Ephesians 4 (NIV)
1As a prisoner for the Lord, then, I urge you to live a life worthy of the calling you have received. 2Be completely humble and gentle; be patient, bearing with one another in love. 3Make every effort to keep the unity of the Spirit through the bond of peace. 4There is one body and one Spirit—just as you were called to one hope when you were called— 5one Lord, one faith, one baptism; 6one God and Father of all, who is over all and through all and in all. 7But to each one of us grace has been given as Christ apportioned it
This little piece of scripture is a little piece of what our Sunday School lesson was supposed to be about this past Sunday morning. As it turned out, this little piece of scripture is as far as we got. When I first read this the previous Sunday or Monday night, I felt like I was going to spend a lot of time on this particular section, with all of its "one's", but I didn't know why. And, even then I thought it would be approached from a different perspective than it was presented in the Sunday School book. But, that is what happens when you turn it over to God. He might take it in a different direction from that of the author or from my own impressions, which I admit sometimes differ from that of the authors.
It is powerful, though, so I thought I would share with you, my 2 or 3 readers.
Paul, inspired by God, unerringly, I might add, is echoing one of our Lord's greatest desires for us, the church. On the eve of His crucifixion, a night for saying the most important of things, Jesus passionately emphasizes His desire that we believers love each other just like He loves us and that we become one.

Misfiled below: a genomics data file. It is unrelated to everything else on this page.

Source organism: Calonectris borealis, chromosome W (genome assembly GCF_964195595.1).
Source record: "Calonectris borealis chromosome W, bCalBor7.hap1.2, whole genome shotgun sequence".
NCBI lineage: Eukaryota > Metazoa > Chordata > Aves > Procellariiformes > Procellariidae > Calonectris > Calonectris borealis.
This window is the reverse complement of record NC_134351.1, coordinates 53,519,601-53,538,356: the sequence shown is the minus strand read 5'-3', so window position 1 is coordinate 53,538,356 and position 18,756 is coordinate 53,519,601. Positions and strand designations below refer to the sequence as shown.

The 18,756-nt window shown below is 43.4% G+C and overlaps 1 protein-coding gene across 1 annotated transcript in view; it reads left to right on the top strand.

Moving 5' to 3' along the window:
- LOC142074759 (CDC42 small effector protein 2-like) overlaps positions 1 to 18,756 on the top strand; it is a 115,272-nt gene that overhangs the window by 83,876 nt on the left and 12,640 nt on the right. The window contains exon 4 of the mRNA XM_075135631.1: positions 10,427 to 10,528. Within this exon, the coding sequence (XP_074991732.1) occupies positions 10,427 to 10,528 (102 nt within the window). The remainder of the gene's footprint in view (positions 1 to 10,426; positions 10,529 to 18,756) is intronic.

John 13:34-35 (NIV)
34"A new command I give you: Love one another. As I have loved you, so you must love one another. 35By this all men will know that you are my disciples, if you love one another."
John 15:17 (NIV)17This is my command: Love each other.
John 17:20-23 (NIV)
20"My prayer is not for them alone. I pray also for those who will believe in me through their message, 21that all of them may be one, Father, just as you are in me and I am in you. May they also be in us so that the world may believe that you have sent me. 22I have given them the glory that you gave me, that they may be one as we are one: 23I in them and you in me. May they be brought to complete unity to let the world know that you sent me and have loved them even as you have loved me.
I'm not going to re-state what it takes to live worthy of our calling to Christ. (It's right up there in Ephesians 4.) And we all know that human relationships can become very complicated. Jesus knows that, too. That's why He reminds us through His command, that love is something we do more than a way we feel. (Have you ever noticed, though, that when you do loving things you feel more loving?) And the feeling always follows the doing, but the doing does not always follow the feeling.